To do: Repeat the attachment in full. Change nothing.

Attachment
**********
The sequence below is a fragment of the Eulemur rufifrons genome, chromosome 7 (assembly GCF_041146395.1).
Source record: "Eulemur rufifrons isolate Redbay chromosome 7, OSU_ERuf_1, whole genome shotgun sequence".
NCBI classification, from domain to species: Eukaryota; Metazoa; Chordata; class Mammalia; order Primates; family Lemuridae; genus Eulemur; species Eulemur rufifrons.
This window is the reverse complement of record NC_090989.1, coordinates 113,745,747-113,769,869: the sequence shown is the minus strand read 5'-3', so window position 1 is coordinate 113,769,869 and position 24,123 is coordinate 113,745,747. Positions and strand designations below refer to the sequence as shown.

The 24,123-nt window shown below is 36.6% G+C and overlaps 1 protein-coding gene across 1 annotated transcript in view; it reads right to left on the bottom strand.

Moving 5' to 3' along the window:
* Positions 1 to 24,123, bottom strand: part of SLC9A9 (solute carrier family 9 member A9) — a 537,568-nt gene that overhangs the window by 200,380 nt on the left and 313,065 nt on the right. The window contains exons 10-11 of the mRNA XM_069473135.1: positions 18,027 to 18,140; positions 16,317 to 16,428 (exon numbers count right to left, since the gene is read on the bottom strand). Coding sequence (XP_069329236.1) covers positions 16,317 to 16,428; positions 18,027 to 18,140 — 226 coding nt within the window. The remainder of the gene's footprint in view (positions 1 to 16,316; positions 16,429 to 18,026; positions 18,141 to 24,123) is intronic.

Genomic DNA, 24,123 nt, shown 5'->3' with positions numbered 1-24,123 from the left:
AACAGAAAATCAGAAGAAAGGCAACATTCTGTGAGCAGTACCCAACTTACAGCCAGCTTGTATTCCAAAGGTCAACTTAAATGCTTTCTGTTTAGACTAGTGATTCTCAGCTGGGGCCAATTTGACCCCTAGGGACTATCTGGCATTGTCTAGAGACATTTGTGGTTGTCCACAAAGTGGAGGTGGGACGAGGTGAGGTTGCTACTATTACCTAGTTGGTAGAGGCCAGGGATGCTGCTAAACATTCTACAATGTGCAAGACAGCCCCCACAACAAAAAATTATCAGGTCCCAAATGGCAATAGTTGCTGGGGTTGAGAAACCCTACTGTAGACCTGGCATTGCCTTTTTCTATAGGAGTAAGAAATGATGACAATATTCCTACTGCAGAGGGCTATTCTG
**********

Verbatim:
The sequence below is a fragment of the Eulemur rufifrons genome, chromosome 7 (assembly GCF_041146395.1).
Source record: "Eulemur rufifrons isolate Redbay chromosome 7, OSU_ERuf_1, whole genome shotgun sequence".
NCBI classification, from domain to species: Eukaryota; Metazoa; Chordata; class Mammalia; order Primates; family Lemuridae; genus Eulemur; species Eulemur rufifrons.
This window is the reverse complement of record NC_090989.1, coordinates 113,745,747-113,769,869: the sequence shown is the minus strand read 5'-3', so window position 1 is coordinate 113,769,869 and position 24,123 is coordinate 113,745,747. Positions and strand designations below refer to the sequence as shown.

The 24,123-nt window shown below is 36.6% G+C and overlaps 1 protein-coding gene across 1 annotated transcript in view; it reads right to left on the bottom strand.

Moving 5' to 3' along the window:
* Positions 1 to 24,123, bottom strand: part of SLC9A9 (solute carrier family 9 member A9) — a 537,568-nt gene that overhangs the window by 200,380 nt on the left and 313,065 nt on the right. The window contains exons 10-11 of the mRNA XM_069473135.1: positions 18,027 to 18,140; positions 16,317 to 16,428 (exon numbers count right to left, since the gene is read on the bottom strand). Coding sequence (XP_069329236.1) covers positions 16,317 to 16,428; positions 18,027 to 18,140 — 226 coding nt within the window. The remainder of the gene's footprint in view (positions 1 to 16,316; positions 16,429 to 18,026; positions 18,141 to 24,123) is intronic.

Genomic DNA, 24,123 nt, shown 5'->3' with positions numbered 1-24,123 from the left:
AACAGAAAATCAGAAGAAAGGCAACATTCTGTGAGCAGTACCCAACTTACAGCCAGCTTGTATTCCAAAGGTCAACTTAAATGCTTTCTGTTTAGACTAGTGATTCTCAGCTGGGGCCAATTTGACCCCTAGGGACTATCTGGCATTGTCTAGAGACATTTGTGGTTGTCCACAAAGTGGAGGTGGGACGAGGTGAGGTTGCTACTATTACCTAGTTGGTAGAGGCCAGGGATGCTGCTAAACATTCTACAATGTGCAAGACAGCCCCCACAACAAAAAATTATCAGGTCCCAAATGGCAATAGTTGCTGGGGTTGAGAAACCCTACTGTAGACCTGGCATTGCCTTTTTCTATAGGAGTAAGAAATGATGACAATATTCCTACTGCAGAGGGCTATTCTG